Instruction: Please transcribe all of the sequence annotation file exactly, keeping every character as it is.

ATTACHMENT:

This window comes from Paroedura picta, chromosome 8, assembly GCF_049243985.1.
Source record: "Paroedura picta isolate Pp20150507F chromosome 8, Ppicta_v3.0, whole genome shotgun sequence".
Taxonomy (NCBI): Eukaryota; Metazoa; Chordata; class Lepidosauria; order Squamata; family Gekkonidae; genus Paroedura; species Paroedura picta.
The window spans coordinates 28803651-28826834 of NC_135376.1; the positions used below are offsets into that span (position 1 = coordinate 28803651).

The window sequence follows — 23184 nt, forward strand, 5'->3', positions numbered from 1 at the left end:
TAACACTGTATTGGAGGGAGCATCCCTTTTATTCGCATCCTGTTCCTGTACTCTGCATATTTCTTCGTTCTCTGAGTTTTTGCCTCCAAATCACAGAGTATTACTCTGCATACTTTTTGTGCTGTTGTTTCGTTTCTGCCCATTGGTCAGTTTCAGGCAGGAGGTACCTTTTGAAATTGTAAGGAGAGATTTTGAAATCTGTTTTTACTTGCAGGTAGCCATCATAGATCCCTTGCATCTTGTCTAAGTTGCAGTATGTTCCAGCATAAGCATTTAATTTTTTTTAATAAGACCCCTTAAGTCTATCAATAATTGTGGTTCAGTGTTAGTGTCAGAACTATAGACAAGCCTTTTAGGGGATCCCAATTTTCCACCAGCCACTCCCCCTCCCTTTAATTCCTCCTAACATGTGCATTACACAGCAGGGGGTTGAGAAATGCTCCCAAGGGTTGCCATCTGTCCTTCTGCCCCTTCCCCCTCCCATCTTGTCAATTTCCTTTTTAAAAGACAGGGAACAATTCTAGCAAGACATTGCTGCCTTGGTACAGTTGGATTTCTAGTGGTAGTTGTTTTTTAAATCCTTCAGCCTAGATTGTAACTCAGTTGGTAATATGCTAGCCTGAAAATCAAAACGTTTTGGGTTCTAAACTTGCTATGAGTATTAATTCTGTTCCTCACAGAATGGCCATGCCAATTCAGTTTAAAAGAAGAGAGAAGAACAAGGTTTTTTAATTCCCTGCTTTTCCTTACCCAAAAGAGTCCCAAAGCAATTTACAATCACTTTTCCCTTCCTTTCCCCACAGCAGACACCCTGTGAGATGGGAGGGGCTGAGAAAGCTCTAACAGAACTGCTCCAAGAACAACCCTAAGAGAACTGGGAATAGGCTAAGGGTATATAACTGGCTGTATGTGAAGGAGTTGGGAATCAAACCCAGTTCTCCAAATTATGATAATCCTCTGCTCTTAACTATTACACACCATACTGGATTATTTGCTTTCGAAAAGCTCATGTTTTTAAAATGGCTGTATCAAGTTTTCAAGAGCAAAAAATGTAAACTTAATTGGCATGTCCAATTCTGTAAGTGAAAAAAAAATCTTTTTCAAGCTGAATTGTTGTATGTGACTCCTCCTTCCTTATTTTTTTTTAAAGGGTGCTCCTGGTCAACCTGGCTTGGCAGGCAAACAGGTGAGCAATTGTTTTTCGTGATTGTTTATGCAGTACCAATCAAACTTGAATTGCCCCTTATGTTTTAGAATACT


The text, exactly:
This window comes from Paroedura picta, chromosome 8, assembly GCF_049243985.1.
Source record: "Paroedura picta isolate Pp20150507F chromosome 8, Ppicta_v3.0, whole genome shotgun sequence".
Taxonomy (NCBI): Eukaryota; Metazoa; Chordata; class Lepidosauria; order Squamata; family Gekkonidae; genus Paroedura; species Paroedura picta.
The window spans coordinates 28803651-28826834 of NC_135376.1; the positions used below are offsets into that span (position 1 = coordinate 28803651).

The window sequence follows — 23184 nt, forward strand, 5'->3', positions numbered from 1 at the left end:
TAACACTGTATTGGAGGGAGCATCCCTTTTATTCGCATCCTGTTCCTGTACTCTGCATATTTCTTCGTTCTCTGAGTTTTTGCCTCCAAATCACAGAGTATTACTCTGCATACTTTTTGTGCTGTTGTTTCGTTTCTGCCCATTGGTCAGTTTCAGGCAGGAGGTACCTTTTGAAATTGTAAGGAGAGATTTTGAAATCTGTTTTTACTTGCAGGTAGCCATCATAGATCCCTTGCATCTTGTCTAAGTTGCAGTATGTTCCAGCATAAGCATTTAATTTTTTTTAATAAGACCCCTTAAGTCTATCAATAATTGTGGTTCAGTGTTAGTGTCAGAACTATAGACAAGCCTTTTAGGGGATCCCAATTTTCCACCAGCCACTCCCCCTCCCTTTAATTCCTCCTAACATGTGCATTACACAGCAGGGGGTTGAGAAATGCTCCCAAGGGTTGCCATCTGTCCTTCTGCCCCTTCCCCCTCCCATCTTGTCAATTTCCTTTTTAAAAGACAGGGAACAATTCTAGCAAGACATTGCTGCCTTGGTACAGTTGGATTTCTAGTGGTAGTTGTTTTTTAAATCCTTCAGCCTAGATTGTAACTCAGTTGGTAATATGCTAGCCTGAAAATCAAAACGTTTTGGGTTCTAAACTTGCTATGAGTATTAATTCTGTTCCTCACAGAATGGCCATGCCAATTCAGTTTAAAAGAAGAGAGAAGAACAAGGTTTTTTAATTCCCTGCTTTTCCTTACCCAAAAGAGTCCCAAAGCAATTTACAATCACTTTTCCCTTCCTTTCCCCACAGCAGACACCCTGTGAGATGGGAGGGGCTGAGAAAGCTCTAACAGAACTGCTCCAAGAACAACCCTAAGAGAACTGGGAATAGGCTAAGGGTATATAACTGGCTGTATGTGAAGGAGTTGGGAATCAAACCCAGTTCTCCAAATTATGATAATCCTCTGCTCTTAACTATTACACACCATACTGGATTATTTGCTTTCGAAAAGCTCATGTTTTTAAAATGGCTGTATCAAGTTTTCAAGAGCAAAAAATGTAAACTTAATTGGCATGTCCAATTCTGTAAGTGAAAAAAAAATCTTTTTCAAGCTGAATTGTTGTATGTGACTCCTCCTTCCTTATTTTTTTTTAAAGGGTGCTCCTGGTCAACCTGGCTTGGCAGGCAAACAGGTGAGCAATTGTTTTTCGTGATTGTTTATGCAGTACCAATCAAACTTGAATTGCCCCTTATGTTTTAGAATACT